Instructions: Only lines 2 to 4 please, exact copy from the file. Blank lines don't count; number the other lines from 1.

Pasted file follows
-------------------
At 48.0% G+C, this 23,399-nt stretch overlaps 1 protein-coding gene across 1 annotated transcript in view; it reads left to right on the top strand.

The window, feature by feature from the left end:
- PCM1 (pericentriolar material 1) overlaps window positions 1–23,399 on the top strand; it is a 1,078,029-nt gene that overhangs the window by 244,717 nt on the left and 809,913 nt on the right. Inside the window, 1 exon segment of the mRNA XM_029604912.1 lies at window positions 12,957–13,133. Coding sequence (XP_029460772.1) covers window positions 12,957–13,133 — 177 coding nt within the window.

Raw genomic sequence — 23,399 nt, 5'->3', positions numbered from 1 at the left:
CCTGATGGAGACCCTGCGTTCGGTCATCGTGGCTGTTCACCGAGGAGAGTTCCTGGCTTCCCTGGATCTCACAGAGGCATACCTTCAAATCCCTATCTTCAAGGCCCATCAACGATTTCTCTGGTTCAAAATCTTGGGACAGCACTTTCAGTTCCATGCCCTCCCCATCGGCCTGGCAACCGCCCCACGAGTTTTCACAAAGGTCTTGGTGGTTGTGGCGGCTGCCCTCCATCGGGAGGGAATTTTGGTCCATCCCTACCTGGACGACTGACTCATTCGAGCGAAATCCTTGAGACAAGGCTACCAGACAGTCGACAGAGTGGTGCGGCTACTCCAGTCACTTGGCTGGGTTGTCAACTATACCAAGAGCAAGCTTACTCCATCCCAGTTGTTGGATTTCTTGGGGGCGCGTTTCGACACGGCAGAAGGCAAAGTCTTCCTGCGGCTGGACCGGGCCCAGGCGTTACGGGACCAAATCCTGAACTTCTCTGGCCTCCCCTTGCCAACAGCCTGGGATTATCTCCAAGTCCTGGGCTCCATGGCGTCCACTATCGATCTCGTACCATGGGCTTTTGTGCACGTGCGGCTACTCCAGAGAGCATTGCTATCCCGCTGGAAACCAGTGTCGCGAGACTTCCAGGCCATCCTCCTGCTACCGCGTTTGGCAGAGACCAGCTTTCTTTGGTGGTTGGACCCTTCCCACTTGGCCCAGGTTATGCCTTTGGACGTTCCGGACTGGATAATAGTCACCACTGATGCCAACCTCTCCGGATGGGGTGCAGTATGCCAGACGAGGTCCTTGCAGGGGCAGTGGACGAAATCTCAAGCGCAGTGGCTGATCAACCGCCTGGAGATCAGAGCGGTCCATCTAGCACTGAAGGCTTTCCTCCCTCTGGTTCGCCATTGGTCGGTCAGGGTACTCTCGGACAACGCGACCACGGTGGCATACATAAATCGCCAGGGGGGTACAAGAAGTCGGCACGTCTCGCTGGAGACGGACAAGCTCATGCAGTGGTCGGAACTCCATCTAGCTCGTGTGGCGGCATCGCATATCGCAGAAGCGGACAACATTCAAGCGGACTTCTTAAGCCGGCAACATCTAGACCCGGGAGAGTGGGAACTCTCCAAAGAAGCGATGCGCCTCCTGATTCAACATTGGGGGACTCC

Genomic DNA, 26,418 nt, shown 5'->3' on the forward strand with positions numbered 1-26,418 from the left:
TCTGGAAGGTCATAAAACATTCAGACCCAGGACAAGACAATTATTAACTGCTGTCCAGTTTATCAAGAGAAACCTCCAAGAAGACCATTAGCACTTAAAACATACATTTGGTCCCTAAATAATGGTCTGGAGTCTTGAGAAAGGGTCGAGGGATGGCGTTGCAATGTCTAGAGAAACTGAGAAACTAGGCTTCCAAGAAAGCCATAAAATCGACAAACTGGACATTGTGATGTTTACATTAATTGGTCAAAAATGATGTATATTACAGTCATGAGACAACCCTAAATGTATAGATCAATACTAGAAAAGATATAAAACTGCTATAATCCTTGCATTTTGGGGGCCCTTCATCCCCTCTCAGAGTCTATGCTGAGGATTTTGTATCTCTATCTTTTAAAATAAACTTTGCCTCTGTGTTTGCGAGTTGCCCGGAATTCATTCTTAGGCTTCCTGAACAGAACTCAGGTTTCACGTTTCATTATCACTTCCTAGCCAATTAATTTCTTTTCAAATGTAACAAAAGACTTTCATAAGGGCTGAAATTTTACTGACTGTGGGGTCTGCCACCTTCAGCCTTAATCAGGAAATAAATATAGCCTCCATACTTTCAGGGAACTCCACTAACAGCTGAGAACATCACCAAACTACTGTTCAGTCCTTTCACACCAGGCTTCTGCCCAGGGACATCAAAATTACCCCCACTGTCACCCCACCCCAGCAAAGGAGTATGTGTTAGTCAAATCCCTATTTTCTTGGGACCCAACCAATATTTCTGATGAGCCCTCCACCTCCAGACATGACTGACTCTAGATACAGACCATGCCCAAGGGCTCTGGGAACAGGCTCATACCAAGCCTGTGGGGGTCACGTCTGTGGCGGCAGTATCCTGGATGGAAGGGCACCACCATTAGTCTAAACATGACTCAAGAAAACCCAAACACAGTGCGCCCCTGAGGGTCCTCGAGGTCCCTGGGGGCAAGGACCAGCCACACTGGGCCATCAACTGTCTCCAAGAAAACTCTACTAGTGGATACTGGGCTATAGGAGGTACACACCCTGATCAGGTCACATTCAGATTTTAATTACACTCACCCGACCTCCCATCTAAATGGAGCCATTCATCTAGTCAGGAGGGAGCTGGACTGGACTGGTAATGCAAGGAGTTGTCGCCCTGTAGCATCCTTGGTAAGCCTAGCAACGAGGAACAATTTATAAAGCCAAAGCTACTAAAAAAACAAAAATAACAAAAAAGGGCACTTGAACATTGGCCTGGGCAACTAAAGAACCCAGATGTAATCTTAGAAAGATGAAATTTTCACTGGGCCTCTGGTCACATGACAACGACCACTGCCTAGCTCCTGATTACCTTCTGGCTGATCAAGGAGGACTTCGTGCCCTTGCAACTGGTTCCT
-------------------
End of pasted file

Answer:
The window, feature by feature from the left end:
- PCM1 (pericentriolar material 1) overlaps window positions 1–23,399 on the top strand; it is a 1,078,029-nt gene that overhangs the window by 244,717 nt on the left and 809,913 nt on the right. Inside the window, 1 exon segment of the mRNA XM_029604912.1 lies at window positions 12,957–13,133. Coding sequence (XP_029460772.1) covers window positions 12,957–13,133 — 177 coding nt within the window.

Raw genomic sequence — 23,399 nt, 5'->3', positions numbered from 1 at the left: